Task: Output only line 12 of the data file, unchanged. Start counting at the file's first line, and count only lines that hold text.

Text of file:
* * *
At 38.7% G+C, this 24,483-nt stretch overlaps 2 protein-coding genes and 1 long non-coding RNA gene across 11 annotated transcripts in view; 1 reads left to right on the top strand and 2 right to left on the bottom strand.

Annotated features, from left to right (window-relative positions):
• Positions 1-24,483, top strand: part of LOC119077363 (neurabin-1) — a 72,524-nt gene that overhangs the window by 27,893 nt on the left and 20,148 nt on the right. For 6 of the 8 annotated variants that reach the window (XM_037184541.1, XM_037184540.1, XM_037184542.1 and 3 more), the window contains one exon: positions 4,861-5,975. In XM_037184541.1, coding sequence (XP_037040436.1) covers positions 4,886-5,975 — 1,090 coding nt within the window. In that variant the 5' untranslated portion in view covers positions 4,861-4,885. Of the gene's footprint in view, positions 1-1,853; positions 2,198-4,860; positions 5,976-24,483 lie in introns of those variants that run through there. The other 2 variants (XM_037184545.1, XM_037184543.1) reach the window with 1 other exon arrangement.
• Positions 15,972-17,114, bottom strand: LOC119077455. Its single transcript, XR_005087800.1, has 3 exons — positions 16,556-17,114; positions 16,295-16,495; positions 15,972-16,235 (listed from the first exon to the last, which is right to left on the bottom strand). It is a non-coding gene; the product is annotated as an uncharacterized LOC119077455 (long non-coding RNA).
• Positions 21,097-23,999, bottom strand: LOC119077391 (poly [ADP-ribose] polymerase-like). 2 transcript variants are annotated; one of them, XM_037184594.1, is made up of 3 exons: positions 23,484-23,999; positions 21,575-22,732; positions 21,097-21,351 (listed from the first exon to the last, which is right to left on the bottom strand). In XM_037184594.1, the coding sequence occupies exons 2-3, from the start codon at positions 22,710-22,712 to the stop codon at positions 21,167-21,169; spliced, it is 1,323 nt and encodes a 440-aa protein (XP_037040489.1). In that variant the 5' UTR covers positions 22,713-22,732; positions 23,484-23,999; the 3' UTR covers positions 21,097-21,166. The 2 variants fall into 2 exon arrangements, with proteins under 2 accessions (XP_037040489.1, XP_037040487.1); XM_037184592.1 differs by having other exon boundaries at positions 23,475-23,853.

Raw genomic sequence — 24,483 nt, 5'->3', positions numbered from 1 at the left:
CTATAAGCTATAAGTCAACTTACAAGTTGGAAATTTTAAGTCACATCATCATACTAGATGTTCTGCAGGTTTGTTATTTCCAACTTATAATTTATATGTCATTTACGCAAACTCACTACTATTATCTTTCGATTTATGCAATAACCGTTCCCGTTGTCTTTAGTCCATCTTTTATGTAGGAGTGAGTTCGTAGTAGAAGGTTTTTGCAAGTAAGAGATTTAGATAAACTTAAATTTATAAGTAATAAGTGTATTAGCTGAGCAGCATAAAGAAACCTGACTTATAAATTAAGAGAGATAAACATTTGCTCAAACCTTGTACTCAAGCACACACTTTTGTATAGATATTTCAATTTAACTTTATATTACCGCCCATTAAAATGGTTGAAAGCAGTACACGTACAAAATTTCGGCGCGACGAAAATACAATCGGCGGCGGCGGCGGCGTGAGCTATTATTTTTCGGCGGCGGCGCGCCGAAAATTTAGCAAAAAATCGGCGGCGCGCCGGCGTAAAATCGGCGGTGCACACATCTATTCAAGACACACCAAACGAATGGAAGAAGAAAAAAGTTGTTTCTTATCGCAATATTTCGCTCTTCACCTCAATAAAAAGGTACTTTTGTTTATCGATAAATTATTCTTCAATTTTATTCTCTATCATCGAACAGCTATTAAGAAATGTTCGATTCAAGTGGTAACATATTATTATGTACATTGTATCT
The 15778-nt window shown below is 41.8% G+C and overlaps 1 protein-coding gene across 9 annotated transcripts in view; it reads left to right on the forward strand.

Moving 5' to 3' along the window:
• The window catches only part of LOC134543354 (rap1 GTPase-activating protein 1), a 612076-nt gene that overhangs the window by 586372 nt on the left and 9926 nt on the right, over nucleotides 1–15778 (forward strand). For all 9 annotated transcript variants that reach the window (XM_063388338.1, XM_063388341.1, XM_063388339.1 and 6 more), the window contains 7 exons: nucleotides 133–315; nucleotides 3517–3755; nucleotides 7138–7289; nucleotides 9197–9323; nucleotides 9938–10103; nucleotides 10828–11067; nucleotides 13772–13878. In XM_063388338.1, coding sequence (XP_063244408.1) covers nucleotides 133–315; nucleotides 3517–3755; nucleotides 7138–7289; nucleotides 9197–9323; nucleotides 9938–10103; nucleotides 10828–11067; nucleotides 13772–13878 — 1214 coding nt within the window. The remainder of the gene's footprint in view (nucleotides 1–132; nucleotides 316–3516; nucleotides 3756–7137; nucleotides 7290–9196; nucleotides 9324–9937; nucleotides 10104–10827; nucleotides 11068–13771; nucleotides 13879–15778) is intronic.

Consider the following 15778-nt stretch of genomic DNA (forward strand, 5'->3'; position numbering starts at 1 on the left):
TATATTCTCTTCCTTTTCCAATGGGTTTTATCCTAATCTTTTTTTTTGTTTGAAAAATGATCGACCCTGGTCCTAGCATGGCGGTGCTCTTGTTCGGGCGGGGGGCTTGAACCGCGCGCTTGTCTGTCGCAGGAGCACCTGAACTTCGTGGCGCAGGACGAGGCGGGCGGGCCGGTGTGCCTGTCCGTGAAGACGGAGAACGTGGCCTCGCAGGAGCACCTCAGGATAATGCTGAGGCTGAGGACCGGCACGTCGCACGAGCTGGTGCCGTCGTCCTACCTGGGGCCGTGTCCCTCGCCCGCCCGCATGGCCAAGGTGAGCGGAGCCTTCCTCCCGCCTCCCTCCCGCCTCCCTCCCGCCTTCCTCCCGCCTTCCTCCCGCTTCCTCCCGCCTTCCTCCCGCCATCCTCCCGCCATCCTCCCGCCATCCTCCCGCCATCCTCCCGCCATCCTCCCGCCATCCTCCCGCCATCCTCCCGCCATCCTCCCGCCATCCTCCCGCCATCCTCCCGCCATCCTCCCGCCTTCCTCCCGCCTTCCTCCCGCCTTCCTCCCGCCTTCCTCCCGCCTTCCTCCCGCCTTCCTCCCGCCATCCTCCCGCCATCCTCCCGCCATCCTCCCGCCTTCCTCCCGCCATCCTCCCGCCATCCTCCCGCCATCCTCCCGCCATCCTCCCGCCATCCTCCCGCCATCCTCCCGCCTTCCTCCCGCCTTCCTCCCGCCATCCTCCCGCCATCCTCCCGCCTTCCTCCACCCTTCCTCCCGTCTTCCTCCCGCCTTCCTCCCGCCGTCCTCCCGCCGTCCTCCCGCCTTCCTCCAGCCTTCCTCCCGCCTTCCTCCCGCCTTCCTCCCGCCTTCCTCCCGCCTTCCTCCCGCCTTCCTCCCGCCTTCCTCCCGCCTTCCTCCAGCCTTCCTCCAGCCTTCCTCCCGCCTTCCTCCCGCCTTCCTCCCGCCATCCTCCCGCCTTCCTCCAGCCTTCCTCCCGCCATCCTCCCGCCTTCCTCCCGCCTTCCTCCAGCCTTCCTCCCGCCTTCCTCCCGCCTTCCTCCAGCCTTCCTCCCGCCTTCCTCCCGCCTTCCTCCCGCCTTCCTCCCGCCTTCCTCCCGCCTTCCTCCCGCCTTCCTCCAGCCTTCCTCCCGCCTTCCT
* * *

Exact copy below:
TATATTCTCTTCCTTTTCCAATGGGTTTTATCCTAATCTTTTTTTTTGTTTGAAAAATGATCGACCCTGGTCCTAGCATGGCGGTGCTCTTGTTCGGGCGGGGGGCTTGAACCGCGCGCTTGTCTGTCGCAGGAGCACCTGAACTTCGTGGCGCAGGACGAGGCGGGCGGGCCGGTGTGCCTGTCCGTGAAGACGGAGAACGTGGCCTCGCAGGAGCACCTCAGGATAATGCTGAGGCTGAGGACCGGCACGTCGCACGAGCTGGTGCCGTCGTCCTACCTGGGGCCGTGTCCCTCGCCCGCCCGCATGGCCAAGGTGAGCGGAGCCTTCCTCCCGCCTCCCTCCCGCCTCCCTCCCGCCTTCCTCCCGCCTTCCTCCCGCTTCCTCCCGCCTTCCTCCCGCCATCCTCCCGCCATCCTCCCGCCATCCTCCCGCCATCCTCCCGCCATCCTCCCGCCATCCTCCCGCCATCCTCCCGCCATCCTCCCGCCATCCTCCCGCCATCCTCCCGCCATCCTCCCGCCTTCCTCCCGCCTTCCTCCCGCCTTCCTCCCGCCTTCCTCCCGCCTTCCTCCCGCCTTCCTCCCGCCATCCTCCCGCCATCCTCCCGCCATCCTCCCGCCTTCCTCCCGCCATCCTCCCGCCATCCTCCCGCCATCCTCCCGCCATCCTCCCGCCATCCTCCCGCCATCCTCCCGCCTTCCTCCCGCCTTCCTCCCGCCATCCTCCCGCCATCCTCCCGCCTTCCTCCACCCTTCCTCCCGTCTTCCTCCCGCCTTCCTCCCGCCGTCCTCCCGCCGTCCTCCCGCCTTCCTCCAGCCTTCCTCCCGCCTTCCTCCCGCCTTCCTCCCGCCTTCCTCCCGCCTTCCTCCCGCCTTCCTCCCGCCTTCCTCCCGCCTTCCTCCAGCCTTCCTCCAGCCTTCCTCCCGCCTTCCTCCCGCCTTCCTCCCGCCATCCTCCCGCCTTCCTCCAGCCTTCCTCCCGCCATCCTCCCGCCTTCCTCCCGCCTTCCTCCAGCCTTCCTCCCGCCTTCCTCCCGCCTTCCTCCAGCCTTCCTCCCGCCTTCCTCCCGCCTTCCTCCCGCCTTCCTCCCGCCTTCCTCCCGCCTTCCTCCCGCCTTCCTCCAGCCTTCCTCCCGCCTTCCT